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morehead

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About morehead

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  1. The Triad has some impressive restoration projects underway, ranging from Revolution Mill and Proximity Printworks in Greensboro to the Pepper Building and Innovation Quarter in Winston-Salem. Here is a list of some Greensboro projects underway or planned... https://preservationgreensboro.org/greensboros-top-10-preservation-projects-for-2017/
  2. Really? You think the jail is better looking than the 1918 Guilford County Courthouse or the Art Deco Federal Courthouse? Wow.
  3. Roy Carroll assigned an employee to the committee that developed the manual named Al Leonard. Al attended the meetings faithfully as did other downtown developers including John Lomax and Milton Kern. If the manual is so restrictive, why did the other developers participate in its creation and why are they supporting it? They arguably have much more at stake in built-assets downtown than Carroll does. Why do the guidelines make sense in Charlotte and Raleigh but not in Greensboro? That seems odd. I have spoken to many people who have seen Carroll's plans for the North State lot. It includes suburban-style buildings that are clustered in the center of the block, surrounded by parking lots. The high number of parking spaces is his requirement (parking is not required downtown). I guess we are safe in assuming that Carroll will never invest in downtown Raleigh or Charlotte, since they have manuals that would be so restrictive to his business plan.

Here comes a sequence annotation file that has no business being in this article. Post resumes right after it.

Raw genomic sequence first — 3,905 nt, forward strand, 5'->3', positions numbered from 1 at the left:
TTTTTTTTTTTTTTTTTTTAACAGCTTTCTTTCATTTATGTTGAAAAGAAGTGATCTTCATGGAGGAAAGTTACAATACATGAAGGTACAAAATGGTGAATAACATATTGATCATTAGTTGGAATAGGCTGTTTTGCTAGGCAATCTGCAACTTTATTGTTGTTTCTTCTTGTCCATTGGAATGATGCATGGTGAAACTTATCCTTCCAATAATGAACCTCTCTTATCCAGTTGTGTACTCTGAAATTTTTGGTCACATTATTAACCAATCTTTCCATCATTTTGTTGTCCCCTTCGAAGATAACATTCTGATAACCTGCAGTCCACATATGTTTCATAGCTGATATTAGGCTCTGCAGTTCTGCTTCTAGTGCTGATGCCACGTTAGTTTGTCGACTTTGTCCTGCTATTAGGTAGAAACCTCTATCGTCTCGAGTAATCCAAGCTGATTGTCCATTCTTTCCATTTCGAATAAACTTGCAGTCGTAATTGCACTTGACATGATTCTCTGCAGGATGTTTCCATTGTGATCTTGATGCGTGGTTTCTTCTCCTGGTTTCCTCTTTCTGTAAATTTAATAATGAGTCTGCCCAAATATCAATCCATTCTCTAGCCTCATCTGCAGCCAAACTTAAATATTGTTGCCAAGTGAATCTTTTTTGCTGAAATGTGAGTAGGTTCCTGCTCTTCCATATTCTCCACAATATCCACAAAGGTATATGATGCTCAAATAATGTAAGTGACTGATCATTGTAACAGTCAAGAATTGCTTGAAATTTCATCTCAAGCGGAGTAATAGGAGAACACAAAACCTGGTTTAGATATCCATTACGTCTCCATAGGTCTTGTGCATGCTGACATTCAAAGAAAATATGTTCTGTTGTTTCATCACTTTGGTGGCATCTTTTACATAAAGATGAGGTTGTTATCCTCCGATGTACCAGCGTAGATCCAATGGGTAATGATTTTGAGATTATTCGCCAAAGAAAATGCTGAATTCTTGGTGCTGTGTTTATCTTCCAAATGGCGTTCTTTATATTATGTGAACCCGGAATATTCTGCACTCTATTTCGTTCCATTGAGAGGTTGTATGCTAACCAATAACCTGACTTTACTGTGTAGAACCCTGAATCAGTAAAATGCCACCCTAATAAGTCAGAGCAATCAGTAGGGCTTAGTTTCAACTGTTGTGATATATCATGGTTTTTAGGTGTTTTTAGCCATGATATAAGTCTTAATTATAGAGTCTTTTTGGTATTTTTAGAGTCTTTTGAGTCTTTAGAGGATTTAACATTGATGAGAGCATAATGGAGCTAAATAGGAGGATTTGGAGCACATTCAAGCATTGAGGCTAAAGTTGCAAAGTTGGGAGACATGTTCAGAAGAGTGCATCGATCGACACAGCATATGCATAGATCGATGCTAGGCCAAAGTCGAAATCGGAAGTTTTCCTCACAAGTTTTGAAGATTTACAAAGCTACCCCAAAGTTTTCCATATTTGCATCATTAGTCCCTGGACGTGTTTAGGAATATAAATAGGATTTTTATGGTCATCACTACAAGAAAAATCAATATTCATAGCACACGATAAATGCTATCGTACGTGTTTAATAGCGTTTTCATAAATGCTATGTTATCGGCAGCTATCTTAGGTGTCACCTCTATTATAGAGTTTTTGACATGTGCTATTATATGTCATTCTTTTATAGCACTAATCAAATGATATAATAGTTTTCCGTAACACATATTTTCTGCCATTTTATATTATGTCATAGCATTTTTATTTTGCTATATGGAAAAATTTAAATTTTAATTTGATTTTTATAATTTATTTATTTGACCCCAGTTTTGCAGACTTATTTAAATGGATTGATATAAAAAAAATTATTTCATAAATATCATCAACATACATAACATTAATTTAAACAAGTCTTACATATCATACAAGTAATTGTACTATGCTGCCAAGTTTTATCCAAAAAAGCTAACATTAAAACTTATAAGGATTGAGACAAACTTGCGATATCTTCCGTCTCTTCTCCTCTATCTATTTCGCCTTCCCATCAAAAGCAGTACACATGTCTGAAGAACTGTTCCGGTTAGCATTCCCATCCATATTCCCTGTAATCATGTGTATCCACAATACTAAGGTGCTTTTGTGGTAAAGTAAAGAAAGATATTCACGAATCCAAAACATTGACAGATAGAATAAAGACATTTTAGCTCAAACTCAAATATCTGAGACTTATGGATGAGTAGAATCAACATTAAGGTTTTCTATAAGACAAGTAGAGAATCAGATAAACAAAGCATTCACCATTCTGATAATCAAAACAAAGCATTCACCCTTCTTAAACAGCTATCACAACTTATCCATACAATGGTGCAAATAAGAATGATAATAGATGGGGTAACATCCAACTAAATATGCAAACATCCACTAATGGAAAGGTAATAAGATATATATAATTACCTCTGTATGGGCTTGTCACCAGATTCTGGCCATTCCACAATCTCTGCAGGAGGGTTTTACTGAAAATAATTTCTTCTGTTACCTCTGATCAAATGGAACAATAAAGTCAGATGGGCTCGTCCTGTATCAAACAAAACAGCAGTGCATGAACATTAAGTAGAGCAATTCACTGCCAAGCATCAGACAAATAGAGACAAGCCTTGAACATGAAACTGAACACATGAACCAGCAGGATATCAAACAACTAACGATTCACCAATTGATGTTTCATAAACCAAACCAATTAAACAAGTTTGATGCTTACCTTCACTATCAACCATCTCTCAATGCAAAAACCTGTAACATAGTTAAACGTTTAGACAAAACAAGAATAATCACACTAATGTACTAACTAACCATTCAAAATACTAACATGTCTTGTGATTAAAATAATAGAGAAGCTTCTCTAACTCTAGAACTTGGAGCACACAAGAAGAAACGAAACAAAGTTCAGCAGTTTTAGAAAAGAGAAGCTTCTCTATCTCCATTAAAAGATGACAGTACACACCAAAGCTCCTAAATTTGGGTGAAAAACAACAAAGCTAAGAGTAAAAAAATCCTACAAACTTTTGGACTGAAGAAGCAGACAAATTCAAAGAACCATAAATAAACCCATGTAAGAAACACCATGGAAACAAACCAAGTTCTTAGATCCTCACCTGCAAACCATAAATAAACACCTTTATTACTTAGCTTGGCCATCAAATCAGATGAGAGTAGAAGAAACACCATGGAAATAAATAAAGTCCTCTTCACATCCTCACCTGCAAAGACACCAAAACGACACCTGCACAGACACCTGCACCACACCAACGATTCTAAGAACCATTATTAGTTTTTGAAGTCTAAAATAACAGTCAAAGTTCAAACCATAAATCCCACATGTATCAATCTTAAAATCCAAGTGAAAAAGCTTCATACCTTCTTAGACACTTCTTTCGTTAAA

4. Greensboro definately has strong representation in NCDOT. Thanks Uncle Doug (Galyon). You will be missed.
  5. I've heard that Trader Joes is actively looking in Greensboro and wants to be in the Friendly submarket as well...but Harris -Teeter got Starmount to sign a lease with a no-compete clause when they moved to their new "largest in the world" facility a few years ago.
  6. One low-income housing community, St. James Homes II, has already been torn down on the east side of South Eugene Street (thanks to Skip Alston), and as recently as today I heard people talking about ousting the Urban Ministry building from its West Lee Street location. The area is a huge gathering spot for the homeless and a major challenge for the Greenway supporters.
  7. Plans are still being developed (and likely will be refined for years to come), but the path will have few bridges (aside from taking advantage of existing road/rail underpasses). The idea is to keep people on grade to connect with art and flowers. This will not be a bike freeway, it is a recreational amenity for office workers, residents, and college students. If someone on a bike wants to go fast, they can do that out in the country. Most of the money for this is coming from DOT, community foundations, and even health initiatives...not necessarily the same pot that law enforcement and economic incentives get funding from. The southwest (first) 1,800-foot portion is underway...but paving the pathway has been slow. I doubt it will get much use until other sections are connected to it (not much demand for walkers behind the MidTown body shop and Urban Ministry).
  8. That building is cutting edge design for 1990. Why the psuedo Victorian design in an industrial neighborhood? The architect here could have done something cutting edge and uber cool...for 2009.
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